At the recent retreat I attended in Michigan, friend and fellow author Robin Jones Gunn (photo at right) spoke about the importance of not comparing our writing careers (or anything else) to another writer's. This wasn't a new lesson for me. I've been in this business too long not to have had to deal with this, especially when there have been disappointments — and like everyone else, I've had lots of disappointments. But it was a good reminder.
When I opened my study Bible last week to read the last two chapters of John, what did I see but a note on John 21:21-22 that reads:
The note I'd written in the margin on June 4, 2000 said:
I learned early on, while I was still writing for the ABA, that there would always be someone getting higher advances, getting better reviews, climbing higher on the bestseller list, getting more publicity. It isn't any different in the CBA. All those things remain true.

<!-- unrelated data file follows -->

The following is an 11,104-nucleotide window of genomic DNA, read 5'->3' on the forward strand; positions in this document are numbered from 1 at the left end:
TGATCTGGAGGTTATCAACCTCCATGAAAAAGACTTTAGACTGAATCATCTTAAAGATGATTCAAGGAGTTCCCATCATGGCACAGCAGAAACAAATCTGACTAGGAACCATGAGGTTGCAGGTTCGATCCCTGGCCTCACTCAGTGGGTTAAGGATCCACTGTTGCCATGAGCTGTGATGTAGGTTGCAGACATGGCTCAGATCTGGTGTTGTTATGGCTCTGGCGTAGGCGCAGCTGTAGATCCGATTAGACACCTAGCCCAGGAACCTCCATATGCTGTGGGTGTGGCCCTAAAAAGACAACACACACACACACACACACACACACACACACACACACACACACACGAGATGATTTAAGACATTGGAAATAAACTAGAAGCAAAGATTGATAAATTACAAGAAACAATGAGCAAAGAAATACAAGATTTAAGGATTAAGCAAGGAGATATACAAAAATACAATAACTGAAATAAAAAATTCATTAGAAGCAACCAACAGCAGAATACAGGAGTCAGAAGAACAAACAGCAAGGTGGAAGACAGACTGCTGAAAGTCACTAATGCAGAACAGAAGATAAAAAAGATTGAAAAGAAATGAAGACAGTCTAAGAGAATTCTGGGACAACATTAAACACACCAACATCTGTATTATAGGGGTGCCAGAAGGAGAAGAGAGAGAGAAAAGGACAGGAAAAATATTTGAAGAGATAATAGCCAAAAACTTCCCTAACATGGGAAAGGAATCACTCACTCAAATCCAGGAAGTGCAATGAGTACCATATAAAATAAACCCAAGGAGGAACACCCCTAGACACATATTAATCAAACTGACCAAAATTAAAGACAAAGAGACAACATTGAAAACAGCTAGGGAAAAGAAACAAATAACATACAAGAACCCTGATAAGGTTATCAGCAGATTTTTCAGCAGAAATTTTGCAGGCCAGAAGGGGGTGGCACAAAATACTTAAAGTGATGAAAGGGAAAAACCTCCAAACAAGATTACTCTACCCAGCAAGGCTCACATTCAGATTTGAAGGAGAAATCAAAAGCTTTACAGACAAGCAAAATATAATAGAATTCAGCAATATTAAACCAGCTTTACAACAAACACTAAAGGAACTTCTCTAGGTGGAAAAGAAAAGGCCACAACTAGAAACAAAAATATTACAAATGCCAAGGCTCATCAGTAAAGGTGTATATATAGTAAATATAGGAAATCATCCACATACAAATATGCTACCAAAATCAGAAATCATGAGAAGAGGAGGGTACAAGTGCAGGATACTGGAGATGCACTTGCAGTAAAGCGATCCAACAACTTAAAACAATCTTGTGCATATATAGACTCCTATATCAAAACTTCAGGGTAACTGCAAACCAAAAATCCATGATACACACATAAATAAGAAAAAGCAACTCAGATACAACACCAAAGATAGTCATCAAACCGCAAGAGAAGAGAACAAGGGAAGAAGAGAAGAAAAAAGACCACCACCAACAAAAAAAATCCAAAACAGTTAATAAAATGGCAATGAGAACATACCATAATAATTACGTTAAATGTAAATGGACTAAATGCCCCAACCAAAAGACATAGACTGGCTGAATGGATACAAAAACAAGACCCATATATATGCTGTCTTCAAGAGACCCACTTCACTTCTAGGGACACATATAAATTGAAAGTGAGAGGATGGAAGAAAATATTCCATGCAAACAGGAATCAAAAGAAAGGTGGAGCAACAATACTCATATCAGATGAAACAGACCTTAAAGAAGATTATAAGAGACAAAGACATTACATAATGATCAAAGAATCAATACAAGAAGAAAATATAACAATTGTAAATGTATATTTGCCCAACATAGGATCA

An author has to work with her publisher to try to help her books reach more readers. I often have conversations with my agent and my editor on ways we can grow sales and reach readers who have never heard of Robin Lee Hatcher. This is just good business. And of course I look at marketing other authors have used and try to glean ideas that will work for me. But I have to remember not to compare myself or my books, not to say, "But Jesus, what about her?" Because if I do say that, I know His response: "What is it to you what I'm doing with her books and her life? You follow Me!"
So if you're an aspiring writer who has completed several manuscripts, don't compare yourself with your writing buddy who just sold her first manuscript. If you've been in a business — any business — for what feels like an eternity but you can never seem to quite get ahead, don't compare yourself with others who seem to have had it so much easier (chances are, they haven't). If you're a married woman feeling like life is too complicated, don't compare things with your unmarried friends. Look forward. Look up. Follow Jesus. Let Him worry about others.
I'm following, Jesus, the very best I can. Help me to look at You and not over my shoulder at "John." Amen.
cross-posted on Writes of Passage